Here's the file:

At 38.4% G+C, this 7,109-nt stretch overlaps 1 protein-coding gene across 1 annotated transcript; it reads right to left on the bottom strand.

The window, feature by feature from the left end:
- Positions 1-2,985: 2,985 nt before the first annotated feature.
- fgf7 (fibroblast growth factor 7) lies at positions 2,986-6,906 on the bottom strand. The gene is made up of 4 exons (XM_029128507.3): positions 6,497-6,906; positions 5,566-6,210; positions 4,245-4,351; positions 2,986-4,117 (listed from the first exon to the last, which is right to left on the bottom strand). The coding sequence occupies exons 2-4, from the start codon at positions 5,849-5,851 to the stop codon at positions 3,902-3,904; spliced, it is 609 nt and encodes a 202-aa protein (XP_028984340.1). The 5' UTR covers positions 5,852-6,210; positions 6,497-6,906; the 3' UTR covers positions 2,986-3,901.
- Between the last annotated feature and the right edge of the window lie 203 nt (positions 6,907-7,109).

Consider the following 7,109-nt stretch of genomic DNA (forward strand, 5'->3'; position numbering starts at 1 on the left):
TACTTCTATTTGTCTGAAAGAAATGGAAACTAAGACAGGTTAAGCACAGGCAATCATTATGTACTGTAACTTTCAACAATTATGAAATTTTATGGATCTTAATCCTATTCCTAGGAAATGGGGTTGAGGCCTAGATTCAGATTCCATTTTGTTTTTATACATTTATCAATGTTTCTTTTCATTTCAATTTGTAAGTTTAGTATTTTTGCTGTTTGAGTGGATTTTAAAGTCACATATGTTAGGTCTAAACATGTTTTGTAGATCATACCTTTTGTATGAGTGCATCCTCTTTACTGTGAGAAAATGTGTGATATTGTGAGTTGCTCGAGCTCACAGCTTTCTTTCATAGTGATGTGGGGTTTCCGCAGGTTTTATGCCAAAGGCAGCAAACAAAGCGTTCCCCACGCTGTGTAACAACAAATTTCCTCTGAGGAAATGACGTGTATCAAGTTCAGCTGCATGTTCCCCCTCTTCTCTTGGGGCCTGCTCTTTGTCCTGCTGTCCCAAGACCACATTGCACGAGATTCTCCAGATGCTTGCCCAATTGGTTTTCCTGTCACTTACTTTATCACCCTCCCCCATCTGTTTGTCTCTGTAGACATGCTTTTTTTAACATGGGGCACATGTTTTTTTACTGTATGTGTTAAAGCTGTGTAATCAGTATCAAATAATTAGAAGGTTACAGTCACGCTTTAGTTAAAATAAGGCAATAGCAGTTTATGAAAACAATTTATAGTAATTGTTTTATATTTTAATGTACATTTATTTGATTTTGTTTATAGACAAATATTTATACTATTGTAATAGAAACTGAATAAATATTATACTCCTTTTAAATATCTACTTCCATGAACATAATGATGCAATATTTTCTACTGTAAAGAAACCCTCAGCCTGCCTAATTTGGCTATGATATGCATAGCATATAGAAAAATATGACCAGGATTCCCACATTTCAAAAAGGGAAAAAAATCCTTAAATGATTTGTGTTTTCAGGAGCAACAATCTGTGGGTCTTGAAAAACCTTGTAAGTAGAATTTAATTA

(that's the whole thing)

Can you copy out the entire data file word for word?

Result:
At 38.4% G+C, this 7,109-nt stretch overlaps 1 protein-coding gene across 1 annotated transcript; it reads right to left on the bottom strand.

The window, feature by feature from the left end:
- Positions 1-2,985: 2,985 nt before the first annotated feature.
- fgf7 (fibroblast growth factor 7) lies at positions 2,986-6,906 on the bottom strand. The gene is made up of 4 exons (XM_029128507.3): positions 6,497-6,906; positions 5,566-6,210; positions 4,245-4,351; positions 2,986-4,117 (listed from the first exon to the last, which is right to left on the bottom strand). The coding sequence occupies exons 2-4, from the start codon at positions 5,849-5,851 to the stop codon at positions 3,902-3,904; spliced, it is 609 nt and encodes a 202-aa protein (XP_028984340.1). The 5' UTR covers positions 5,852-6,210; positions 6,497-6,906; the 3' UTR covers positions 2,986-3,901.
- Between the last annotated feature and the right edge of the window lie 203 nt (positions 6,907-7,109).

Consider the following 7,109-nt stretch of genomic DNA (forward strand, 5'->3'; position numbering starts at 1 on the left):
TACTTCTATTTGTCTGAAAGAAATGGAAACTAAGACAGGTTAAGCACAGGCAATCATTATGTACTGTAACTTTCAACAATTATGAAATTTTATGGATCTTAATCCTATTCCTAGGAAATGGGGTTGAGGCCTAGATTCAGATTCCATTTTGTTTTTATACATTTATCAATGTTTCTTTTCATTTCAATTTGTAAGTTTAGTATTTTTGCTGTTTGAGTGGATTTTAAAGTCACATATGTTAGGTCTAAACATGTTTTGTAGATCATACCTTTTGTATGAGTGCATCCTCTTTACTGTGAGAAAATGTGTGATATTGTGAGTTGCTCGAGCTCACAGCTTTCTTTCATAGTGATGTGGGGTTTCCGCAGGTTTTATGCCAAAGGCAGCAAACAAAGCGTTCCCCACGCTGTGTAACAACAAATTTCCTCTGAGGAAATGACGTGTATCAAGTTCAGCTGCATGTTCCCCCTCTTCTCTTGGGGCCTGCTCTTTGTCCTGCTGTCCCAAGACCACATTGCACGAGATTCTCCAGATGCTTGCCCAATTGGTTTTCCTGTCACTTACTTTATCACCCTCCCCCATCTGTTTGTCTCTGTAGACATGCTTTTTTTAACATGGGGCACATGTTTTTTTACTGTATGTGTTAAAGCTGTGTAATCAGTATCAAATAATTAGAAGGTTACAGTCACGCTTTAGTTAAAATAAGGCAATAGCAGTTTATGAAAACAATTTATAGTAATTGTTTTATATTTTAATGTACATTTATTTGATTTTGTTTATAGACAAATATTTATACTATTGTAATAGAAACTGAATAAATATTATACTCCTTTTAAATATCTACTTCCATGAACATAATGATGCAATATTTTCTACTGTAAAGAAACCCTCAGCCTGCCTAATTTGGCTATGATATGCATAGCATATAGAAAAATATGACCAGGATTCCCACATTTCAAAAAGGGAAAAAAATCCTTAAATGATTTGTGTTTTCAGGAGCAACAATCTGTGGGTCTTGAAAAACCTTGTAAGTAGAATTTAATTA